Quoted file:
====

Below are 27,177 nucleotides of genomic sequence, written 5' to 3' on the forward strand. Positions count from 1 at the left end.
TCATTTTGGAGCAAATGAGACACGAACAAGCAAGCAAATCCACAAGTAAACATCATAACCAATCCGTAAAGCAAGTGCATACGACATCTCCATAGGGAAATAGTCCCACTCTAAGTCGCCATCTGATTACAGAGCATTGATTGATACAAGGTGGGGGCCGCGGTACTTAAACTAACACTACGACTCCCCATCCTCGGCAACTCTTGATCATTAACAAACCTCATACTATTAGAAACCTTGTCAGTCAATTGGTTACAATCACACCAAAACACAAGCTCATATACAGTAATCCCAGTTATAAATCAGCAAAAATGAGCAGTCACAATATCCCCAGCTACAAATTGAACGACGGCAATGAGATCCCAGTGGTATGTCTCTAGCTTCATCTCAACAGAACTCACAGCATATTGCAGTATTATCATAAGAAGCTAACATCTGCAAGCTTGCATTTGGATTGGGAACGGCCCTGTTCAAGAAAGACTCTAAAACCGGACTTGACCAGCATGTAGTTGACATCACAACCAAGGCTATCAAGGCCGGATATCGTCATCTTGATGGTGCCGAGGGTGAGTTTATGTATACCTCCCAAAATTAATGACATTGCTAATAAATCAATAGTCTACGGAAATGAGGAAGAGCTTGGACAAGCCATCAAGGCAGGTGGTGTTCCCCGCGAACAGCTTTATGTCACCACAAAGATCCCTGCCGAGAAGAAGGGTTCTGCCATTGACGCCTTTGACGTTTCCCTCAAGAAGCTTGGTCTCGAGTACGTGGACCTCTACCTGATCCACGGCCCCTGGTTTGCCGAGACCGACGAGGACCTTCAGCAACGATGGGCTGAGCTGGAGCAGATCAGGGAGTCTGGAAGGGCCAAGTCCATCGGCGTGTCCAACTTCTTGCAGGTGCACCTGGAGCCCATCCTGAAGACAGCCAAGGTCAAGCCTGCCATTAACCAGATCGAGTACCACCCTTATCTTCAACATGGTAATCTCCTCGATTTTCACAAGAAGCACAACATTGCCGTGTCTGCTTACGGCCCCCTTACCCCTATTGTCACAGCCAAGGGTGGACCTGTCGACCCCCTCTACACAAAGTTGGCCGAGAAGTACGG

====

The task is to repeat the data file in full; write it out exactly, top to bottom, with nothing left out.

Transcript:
Below are 27,177 nucleotides of genomic sequence, written 5' to 3' on the forward strand. Positions count from 1 at the left end.
TCATTTTGGAGCAAATGAGACACGAACAAGCAAGCAAATCCACAAGTAAACATCATAACCAATCCGTAAAGCAAGTGCATACGACATCTCCATAGGGAAATAGTCCCACTCTAAGTCGCCATCTGATTACAGAGCATTGATTGATACAAGGTGGGGGCCGCGGTACTTAAACTAACACTACGACTCCCCATCCTCGGCAACTCTTGATCATTAACAAACCTCATACTATTAGAAACCTTGTCAGTCAATTGGTTACAATCACACCAAAACACAAGCTCATATACAGTAATCCCAGTTATAAATCAGCAAAAATGAGCAGTCACAATATCCCCAGCTACAAATTGAACGACGGCAATGAGATCCCAGTGGTATGTCTCTAGCTTCATCTCAACAGAACTCACAGCATATTGCAGTATTATCATAAGAAGCTAACATCTGCAAGCTTGCATTTGGATTGGGAACGGCCCTGTTCAAGAAAGACTCTAAAACCGGACTTGACCAGCATGTAGTTGACATCACAACCAAGGCTATCAAGGCCGGATATCGTCATCTTGATGGTGCCGAGGGTGAGTTTATGTATACCTCCCAAAATTAATGACATTGCTAATAAATCAATAGTCTACGGAAATGAGGAAGAGCTTGGACAAGCCATCAAGGCAGGTGGTGTTCCCCGCGAACAGCTTTATGTCACCACAAAGATCCCTGCCGAGAAGAAGGGTTCTGCCATTGACGCCTTTGACGTTTCCCTCAAGAAGCTTGGTCTCGAGTACGTGGACCTCTACCTGATCCACGGCCCCTGGTTTGCCGAGACCGACGAGGACCTTCAGCAACGATGGGCTGAGCTGGAGCAGATCAGGGAGTCTGGAAGGGCCAAGTCCATCGGCGTGTCCAACTTCTTGCAGGTGCACCTGGAGCCCATCCTGAAGACAGCCAAGGTCAAGCCTGCCATTAACCAGATCGAGTACCACCCTTATCTTCAACATGGTAATCTCCTCGATTTTCACAAGAAGCACAACATTGCCGTGTCTGCTTACGGCCCCCTTACCCCTATTGTCACAGCCAAGGGTGGACCTGTCGACCCCCTCTACACAAAGTTGGCCGAGAAGTACGG